Was Stonehenge created on purpose to highlight the solstice?
Experts are virtually confident that the builders positioned the rocks purposefully to highlight the solstices twice a year. However, as there is little documentation from the period, much is left to the imagination.
“We are aware that the midsummer dawn and midwinter sunset lines are respected by the stone circles. However, I don’t believe that was the primary justification for building it, adds Sebire.
Even while the summer solstice may be a popular time for tourists to visit the monument, it could not be the only event going on. The Trilithon, which consists of two vertical stones with a horizontal stone perched atop, is also hinged for optimal viewing at the winter solstice when the sun sets behind it. Sebire says that the Trilothon is optimally aligned when it faces the sun at midwinter sunset.
According to scientists, the monument faces the vista more directly during the winter sunset than it does during the summer dawn.
According to Darvill, it would be an “inevitable consequence” if the stones were set up to coincide with the winter solstice that they would also serve the same purpose for the summer solstice.
Experts like Sebire and Darvill have other reasons to think the monument was more closely related to the winter solstice than merely the orientation. The Neolithic builders recognised the winter solstice was the shortest day of the year despite a lack of resources and technology. They, therefore, understood that “things were going to become better,” according to Sebire, “the days were going to get longer” when the sun set on the winter solstice. They might plant their next crops when the good weather returned.
The monument is aligned with more than simply the solstices, though. The quantity and patterns of the stones also point to a 365.25-day calendar; therefore, Darvill claims that “that construction embeds some type of calendrical reference” inside it.
Did the Druids build Stonehenge?
William Stukeley popularised the idea that it was a temple for and constructed by the Druids, adherents of a Celtic spiritual tradition thought to be comparable to modern Paganism in the 1700s. The monument was erected as a guide to the solstices, according to Stukeley’s book Stonehenge, a temple restored to the British druids, which was published in 1740. As the New Yorker notes, it took years to successfully refute this notion.
In terms of the solstices, Stukeley may have been somewhat correct, but he was mistaken in terms of the other. Darvill claims there is no proof that the original Druids, who were called in the Roman era by Caesar in the first century BC, were alive at the time the monument was created, even though he speculated that they were the ones who did it.
According to the website of the Order of Bards, Ovates and Druids, a contemporary authority on Druidry in the U.K., the core text of Druidry was not recorded and made accessible until the 16th century. According to Darvill, contemporary Pagans and Druids emerged in the 17th and 18th centuries. Stukeley was referring to a very different group from what has been around over the past few centuries when he wrote about the later-prehistoric people Caesar had referred to as Druids.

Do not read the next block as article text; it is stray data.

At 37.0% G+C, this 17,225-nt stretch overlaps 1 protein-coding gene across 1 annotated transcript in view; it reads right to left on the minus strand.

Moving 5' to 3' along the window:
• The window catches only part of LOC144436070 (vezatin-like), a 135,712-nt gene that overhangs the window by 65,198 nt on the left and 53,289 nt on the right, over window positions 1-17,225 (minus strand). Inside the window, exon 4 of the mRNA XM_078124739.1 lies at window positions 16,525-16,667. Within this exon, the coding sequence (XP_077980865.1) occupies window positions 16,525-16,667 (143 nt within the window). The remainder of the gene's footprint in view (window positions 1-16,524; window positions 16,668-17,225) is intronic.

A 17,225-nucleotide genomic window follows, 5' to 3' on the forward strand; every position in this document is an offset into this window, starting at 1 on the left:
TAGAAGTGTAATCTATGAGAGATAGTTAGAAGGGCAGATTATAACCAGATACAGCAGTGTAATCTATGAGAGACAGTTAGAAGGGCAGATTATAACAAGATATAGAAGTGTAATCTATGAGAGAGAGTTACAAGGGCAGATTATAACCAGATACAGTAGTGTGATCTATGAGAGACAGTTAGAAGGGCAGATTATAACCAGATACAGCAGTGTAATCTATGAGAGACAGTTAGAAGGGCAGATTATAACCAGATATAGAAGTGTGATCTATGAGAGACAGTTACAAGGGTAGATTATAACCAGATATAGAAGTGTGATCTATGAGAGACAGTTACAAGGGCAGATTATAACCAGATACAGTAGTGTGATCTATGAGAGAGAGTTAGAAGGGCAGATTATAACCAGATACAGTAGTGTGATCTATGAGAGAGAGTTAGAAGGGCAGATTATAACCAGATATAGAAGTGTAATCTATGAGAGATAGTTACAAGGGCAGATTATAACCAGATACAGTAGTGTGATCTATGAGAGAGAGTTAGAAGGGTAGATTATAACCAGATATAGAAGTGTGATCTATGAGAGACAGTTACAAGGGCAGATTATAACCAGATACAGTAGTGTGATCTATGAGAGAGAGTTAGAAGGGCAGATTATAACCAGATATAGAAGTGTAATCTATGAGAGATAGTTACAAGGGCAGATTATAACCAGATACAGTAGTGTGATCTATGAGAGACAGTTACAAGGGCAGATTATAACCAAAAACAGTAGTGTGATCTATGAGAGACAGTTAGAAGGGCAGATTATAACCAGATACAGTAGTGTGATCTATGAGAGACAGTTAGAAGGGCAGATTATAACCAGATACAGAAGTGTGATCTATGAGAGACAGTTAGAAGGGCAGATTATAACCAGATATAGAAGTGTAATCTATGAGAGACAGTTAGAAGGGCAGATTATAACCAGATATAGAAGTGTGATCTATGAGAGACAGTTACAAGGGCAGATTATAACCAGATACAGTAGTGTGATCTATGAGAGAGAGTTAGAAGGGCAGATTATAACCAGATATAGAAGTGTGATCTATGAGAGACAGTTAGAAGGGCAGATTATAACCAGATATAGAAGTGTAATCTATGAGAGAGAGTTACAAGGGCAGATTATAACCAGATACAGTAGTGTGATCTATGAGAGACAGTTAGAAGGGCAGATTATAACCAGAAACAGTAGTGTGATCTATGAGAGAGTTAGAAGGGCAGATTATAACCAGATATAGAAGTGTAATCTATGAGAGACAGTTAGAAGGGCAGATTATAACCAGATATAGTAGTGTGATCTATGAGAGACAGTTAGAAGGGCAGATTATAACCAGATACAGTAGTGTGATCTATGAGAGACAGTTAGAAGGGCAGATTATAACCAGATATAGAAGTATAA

When the summer solstice arrives, why do people go to Stonehenge?
Although it seems unlikely that the Druids constructed Stonehenge, the relationship still exists. According to Sebire, “modern Pagan and Druid organizations think it is their temple, and it is their right to worship there, thus [going to Stonehenge is like] going to a church or cathedral for them.” However, Stukeley was the first to make a convincing argument in writing about Stonehenge’s connection to the solstices. According to Darvill, “It was undoubtedly known about before his time, although the literature is quite scant until the mid-18th century.”
The discovery of Stonehenge in the 17th century by John Aubrey, who gave the Aubrey holes name to the ring of trenches created for the early burial places, was the most significant work on the monument before Stukeley.
Stonehenge’s legend continues to this day. According to Sebire, one of the attractions of the area for tourists is the presence of the 56 Aubrey holes, where deceased persons were interred following cremation rites.
It’s odd that thousands of people still congregate at Stonehenge for sun rises at the summer solstice, yet many fewer go there in the winter, given that the winter solstice was probably of greater significance. A straightforward reason is the weather. According to Sebire, people frequently go on picnics and attend concerts in the summer because December in the UK is so bitterly cold. Therefore, wouldn’t you rather sit and have a picnic inside the Stone circle at Stonehenge when it’s dry and warm, than the risk it when it’s cold and wet. In addition, many people want to visit Stonehenge in the current era of global tourism, and some wish to do it on the solstice to make it even more special, according to Sebire.
Regardless of the monument’s real history, everybody may appreciate the magnificent dawn sun rises at the solstice. In the words of Darvill, “We may place ourselves as nearly as possible in the shoes of prehistoric humans”. And how much better could you experience this amazing time than being in the stone circle when the sun rises for this amazing pagan festival event.